How sensors and software are solving the world’s greatest challenges

Factory worker with goggles

Imagine your day as a factory worker. You enter the factory in the morning and put on your overalls, safety shoes, goggles, and helmet. You proceed to the factory floor and start your daily routine at your station. Sounds like a pretty normal day in the present, and even in the past.

However, this is the future. And your overalls are not normal overalls; your goggles are not normal glasses. They’re filled with tiny sensors that are woven into the fabric and are invisible to the eye. These sensors are able to measure all kinds of signals: your heart rate, your breathing, your hand and leg movements. The goggles track your eye movements and provide you with enhanced information about the product or process you are working on. Tiny cameras lodged around the factory track your positioning and speed as you perform actions on the assembly line. These tools are collecting data and processing in real-time, thereby creating an immediate picture of how well you’re performing in speed, cost, efficiency, safety — and even your learning curve.

It sounds futuristic, but isn’t. Research institutions across the globe are being funded by industrial sponsors in order to understand emerging technologies that can create greater advances in efficiency, health, and safety. Innovations have been developed and tested across several industries. In France, scientists were able to embed sensors near a paralyzed man’s brain and connect signals generated from his thoughts to an exoskeleton, thereby allowing him to walk. California-based Mojo Vision is testing an augmented reality contact lens with microdisplays, wireless radios, image sensors, and motion sensors that seamlessly fuse digital information onto the real world, allowing wearers to perform critical tasks without holding devices or looking at screens.

“It’s the combination of the hardware and the accompanying software which allows for the step-change in capabilities.”

At Massachusetts Institute of Technology’s lab for nanomechanical technology (called the NanoLab), researchers are investigating a number of potential breakthrough sensor-based technologies. For example, Emerald is a radio signal-based sensor that can be used to detect motion, breathing, and a host of other human performance signals. Its current focus is in healthcare areas such as sleep apnea detection and elderly care. This type of sensor is particularly innovative because it is invisible. There are no connectors attached to the body; motion and other signals are processed through a router-like box in the room.

It’s not just the sensor that is different. It’s the combination of the hardware and the accompanying software which allows for the step-change in capabilities. The software is powerful because it is enabled by advancements in data aggregation, storage, and processing speed, combined with increasingly sophisticated algorithms that are programmed to learn.

One might assume that these types of technologies could easily be applied to any modernized manufacturing environment. Some estimate there will be 41.6 billion connected Internet of Things (IoT) devices including sensors, cameras, and machines, generating 79.4 zettabytes of data by 2025. However, both discrete manufacturing (e.g. automotive and equipment) and process manufacturing (e.g. chemicals and oil & gas) industries have been slower to embrace advances in big data, machine learning, predictive analytics, and cloud computing. This is because historically, these industries couldn’t sufficiently quantify or justify their ROI in incorporating emerging technologies. However, this is now changing and forward-looking companies are increasingly finding value in incorporating new technologies that have either resulted in higher efficiencies or in outright step-change value creation opportunities.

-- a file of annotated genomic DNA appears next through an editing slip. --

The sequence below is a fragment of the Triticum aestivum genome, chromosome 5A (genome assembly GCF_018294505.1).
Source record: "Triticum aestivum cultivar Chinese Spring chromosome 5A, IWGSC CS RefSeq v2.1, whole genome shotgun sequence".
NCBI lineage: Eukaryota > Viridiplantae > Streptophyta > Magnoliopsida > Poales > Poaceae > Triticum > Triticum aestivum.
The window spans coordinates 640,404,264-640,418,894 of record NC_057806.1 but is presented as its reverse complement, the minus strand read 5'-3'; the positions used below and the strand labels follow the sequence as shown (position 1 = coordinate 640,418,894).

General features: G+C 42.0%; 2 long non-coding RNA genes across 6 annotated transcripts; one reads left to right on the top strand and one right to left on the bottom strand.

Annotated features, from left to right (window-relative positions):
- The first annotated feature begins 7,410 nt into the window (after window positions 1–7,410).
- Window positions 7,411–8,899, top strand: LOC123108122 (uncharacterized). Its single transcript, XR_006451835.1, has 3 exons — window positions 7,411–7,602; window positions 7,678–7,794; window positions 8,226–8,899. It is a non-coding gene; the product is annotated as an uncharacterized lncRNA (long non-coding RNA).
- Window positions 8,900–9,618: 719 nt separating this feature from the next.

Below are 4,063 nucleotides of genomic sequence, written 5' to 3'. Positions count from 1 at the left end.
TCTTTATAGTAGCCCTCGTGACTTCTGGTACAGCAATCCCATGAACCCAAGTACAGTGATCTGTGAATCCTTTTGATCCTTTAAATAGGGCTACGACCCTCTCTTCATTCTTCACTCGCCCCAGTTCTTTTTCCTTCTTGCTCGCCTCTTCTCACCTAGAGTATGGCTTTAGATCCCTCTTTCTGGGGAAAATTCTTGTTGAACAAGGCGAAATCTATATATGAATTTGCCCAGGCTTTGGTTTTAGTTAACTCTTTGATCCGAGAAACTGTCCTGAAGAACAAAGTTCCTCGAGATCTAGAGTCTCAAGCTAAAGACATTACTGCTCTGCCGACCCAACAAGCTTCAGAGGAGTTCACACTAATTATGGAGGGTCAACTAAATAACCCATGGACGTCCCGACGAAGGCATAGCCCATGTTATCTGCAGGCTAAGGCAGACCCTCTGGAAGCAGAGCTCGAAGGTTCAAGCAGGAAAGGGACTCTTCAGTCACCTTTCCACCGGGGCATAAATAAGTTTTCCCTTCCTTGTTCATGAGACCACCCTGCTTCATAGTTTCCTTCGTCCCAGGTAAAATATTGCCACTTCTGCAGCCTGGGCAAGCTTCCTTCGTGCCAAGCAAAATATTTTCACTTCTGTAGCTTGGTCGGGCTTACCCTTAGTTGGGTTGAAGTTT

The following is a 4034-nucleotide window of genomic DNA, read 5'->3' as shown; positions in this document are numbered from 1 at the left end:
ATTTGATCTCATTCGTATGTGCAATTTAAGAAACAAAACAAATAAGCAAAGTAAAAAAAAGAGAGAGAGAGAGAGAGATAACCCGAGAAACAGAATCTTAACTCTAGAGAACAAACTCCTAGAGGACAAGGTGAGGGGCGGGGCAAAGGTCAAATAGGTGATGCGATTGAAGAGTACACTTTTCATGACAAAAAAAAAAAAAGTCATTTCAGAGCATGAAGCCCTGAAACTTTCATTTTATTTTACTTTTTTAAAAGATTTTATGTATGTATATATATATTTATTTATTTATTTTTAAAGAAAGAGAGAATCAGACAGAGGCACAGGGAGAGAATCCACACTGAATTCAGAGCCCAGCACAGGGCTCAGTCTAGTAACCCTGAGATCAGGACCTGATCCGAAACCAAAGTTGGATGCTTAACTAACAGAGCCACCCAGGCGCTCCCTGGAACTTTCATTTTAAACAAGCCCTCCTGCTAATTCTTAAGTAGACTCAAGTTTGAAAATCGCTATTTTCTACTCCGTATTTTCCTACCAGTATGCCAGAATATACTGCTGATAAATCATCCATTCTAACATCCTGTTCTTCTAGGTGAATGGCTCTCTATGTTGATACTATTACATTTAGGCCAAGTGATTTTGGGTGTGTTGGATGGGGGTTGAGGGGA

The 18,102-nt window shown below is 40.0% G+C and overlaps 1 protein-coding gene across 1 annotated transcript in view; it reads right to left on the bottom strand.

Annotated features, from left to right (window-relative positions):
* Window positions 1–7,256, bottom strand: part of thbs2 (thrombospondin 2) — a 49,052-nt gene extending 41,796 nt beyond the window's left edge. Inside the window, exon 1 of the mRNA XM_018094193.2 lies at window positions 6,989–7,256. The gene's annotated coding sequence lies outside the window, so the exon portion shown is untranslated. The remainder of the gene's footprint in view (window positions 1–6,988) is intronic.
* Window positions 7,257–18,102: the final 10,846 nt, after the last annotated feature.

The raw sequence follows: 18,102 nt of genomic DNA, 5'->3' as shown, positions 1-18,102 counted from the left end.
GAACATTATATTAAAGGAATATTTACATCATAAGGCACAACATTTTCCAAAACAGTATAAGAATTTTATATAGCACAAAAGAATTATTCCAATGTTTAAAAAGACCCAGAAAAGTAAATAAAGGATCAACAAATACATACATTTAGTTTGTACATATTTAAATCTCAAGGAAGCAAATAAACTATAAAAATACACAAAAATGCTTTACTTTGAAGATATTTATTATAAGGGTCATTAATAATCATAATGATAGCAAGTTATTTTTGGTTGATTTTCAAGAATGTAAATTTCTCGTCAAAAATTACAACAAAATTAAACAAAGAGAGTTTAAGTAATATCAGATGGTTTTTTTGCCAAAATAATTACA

German company e.GO is disrupting the traditional automotive industry by building affordable, emission-free passenger cars as well as automated, on-demand rideshare vehicles (“people movers”). They are doing this through a tightly integrated digital thread of data-driven processes that encompass design, manufacturing, monitoring, and servicing. From the first steps in the design process to the building, operating, and servicing of the electric cars, e.GO collects, stores, processes, and makes sense of the data — all through a combination of physical sensors and software.

The product is designed on a parametric modeling computer-aided design (CAD) software package. The reams of data generated are managed by a product lifecycle management software package. The operations, monitoring, and analytics of the factory that builds the car itself is run by an Industrial Internet of Things (IIoT) software platform. And finally, quality control and maintenance of the product and factory machinery is handled by an augmented reality software package that allows factory operators to use digital twins of the machines to troubleshoot and repair defects or failures. It’s not uncommon to see e.GO technicians pointing an iPad at a car and seeing a digital image or a digital work instruction in real-time.

It may seem futuristic, but this already exists in a production facility in Aachen, Germany. The pace of innovation continues to grow exponentially across all industries, and humans and machines are becoming more connected through these sensors and software. What we imagined to be science fiction is becoming more real by the day. The future is indeed now, and it’s being revolutionized by the increasingly sophisticated and seamless interaction between sensors and software.

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